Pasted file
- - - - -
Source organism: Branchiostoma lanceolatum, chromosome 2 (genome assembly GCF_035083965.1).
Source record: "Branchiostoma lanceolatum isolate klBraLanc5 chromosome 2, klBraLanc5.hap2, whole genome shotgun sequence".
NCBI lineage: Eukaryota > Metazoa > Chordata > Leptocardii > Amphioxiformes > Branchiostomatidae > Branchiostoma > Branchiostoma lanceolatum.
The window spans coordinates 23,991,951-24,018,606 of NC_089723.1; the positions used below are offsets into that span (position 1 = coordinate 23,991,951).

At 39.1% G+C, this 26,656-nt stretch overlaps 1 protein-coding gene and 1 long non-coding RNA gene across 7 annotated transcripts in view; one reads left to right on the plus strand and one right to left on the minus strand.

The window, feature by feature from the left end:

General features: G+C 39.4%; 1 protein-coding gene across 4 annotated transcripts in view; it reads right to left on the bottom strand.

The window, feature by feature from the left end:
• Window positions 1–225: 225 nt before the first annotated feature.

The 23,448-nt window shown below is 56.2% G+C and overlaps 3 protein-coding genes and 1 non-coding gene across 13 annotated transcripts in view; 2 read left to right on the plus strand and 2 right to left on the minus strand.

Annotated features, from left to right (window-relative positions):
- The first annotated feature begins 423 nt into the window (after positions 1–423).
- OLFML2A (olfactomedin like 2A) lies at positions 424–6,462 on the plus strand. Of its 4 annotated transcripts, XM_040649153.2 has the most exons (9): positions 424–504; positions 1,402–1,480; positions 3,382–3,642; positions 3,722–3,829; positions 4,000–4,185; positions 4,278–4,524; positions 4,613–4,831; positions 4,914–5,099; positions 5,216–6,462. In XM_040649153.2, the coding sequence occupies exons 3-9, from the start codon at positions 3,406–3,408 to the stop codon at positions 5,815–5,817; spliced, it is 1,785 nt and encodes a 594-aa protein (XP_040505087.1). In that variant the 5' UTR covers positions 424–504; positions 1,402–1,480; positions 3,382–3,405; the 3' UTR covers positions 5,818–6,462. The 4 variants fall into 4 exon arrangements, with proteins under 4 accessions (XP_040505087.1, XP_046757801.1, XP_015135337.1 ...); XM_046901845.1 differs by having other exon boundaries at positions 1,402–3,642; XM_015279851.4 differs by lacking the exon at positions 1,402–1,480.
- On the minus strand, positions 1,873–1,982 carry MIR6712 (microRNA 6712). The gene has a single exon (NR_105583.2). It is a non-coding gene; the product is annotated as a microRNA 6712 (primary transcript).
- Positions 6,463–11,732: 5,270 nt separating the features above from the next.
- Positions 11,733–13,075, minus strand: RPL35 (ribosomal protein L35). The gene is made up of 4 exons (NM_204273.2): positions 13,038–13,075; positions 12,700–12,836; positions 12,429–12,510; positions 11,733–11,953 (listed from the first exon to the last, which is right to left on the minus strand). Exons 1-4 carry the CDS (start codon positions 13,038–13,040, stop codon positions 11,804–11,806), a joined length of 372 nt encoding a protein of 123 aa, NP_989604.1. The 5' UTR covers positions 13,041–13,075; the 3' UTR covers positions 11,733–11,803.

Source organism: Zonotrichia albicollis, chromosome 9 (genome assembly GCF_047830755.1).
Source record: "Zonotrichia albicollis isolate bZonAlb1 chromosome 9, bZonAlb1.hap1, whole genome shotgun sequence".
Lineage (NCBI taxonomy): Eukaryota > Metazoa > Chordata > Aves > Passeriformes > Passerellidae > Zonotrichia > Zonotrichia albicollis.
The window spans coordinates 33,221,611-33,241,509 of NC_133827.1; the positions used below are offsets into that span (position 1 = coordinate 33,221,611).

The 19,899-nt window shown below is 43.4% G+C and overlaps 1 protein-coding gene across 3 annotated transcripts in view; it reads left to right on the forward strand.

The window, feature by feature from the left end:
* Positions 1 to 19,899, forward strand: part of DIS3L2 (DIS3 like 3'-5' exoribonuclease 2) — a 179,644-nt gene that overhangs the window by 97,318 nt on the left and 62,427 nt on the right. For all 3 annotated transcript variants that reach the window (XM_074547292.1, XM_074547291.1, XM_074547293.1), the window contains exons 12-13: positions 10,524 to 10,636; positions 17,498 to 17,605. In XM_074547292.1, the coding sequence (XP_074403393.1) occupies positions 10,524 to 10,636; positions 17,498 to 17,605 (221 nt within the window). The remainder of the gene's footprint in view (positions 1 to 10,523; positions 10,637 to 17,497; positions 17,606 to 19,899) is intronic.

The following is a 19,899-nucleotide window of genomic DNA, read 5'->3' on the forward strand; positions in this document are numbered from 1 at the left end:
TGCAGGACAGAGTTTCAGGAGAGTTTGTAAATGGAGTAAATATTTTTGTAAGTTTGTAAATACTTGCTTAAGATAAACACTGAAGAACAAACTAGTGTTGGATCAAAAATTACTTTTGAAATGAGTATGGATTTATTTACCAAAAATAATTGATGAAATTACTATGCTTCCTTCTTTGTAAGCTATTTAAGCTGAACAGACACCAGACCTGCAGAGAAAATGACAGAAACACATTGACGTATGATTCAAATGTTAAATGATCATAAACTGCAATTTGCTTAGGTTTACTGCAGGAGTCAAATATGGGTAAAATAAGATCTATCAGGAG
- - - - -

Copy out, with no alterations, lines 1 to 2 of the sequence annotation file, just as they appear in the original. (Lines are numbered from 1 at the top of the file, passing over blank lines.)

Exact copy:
Source organism: Branchiostoma lanceolatum, chromosome 2 (genome assembly GCF_035083965.1).
Source record: "Branchiostoma lanceolatum isolate klBraLanc5 chromosome 2, klBraLanc5.hap2, whole genome shotgun sequence".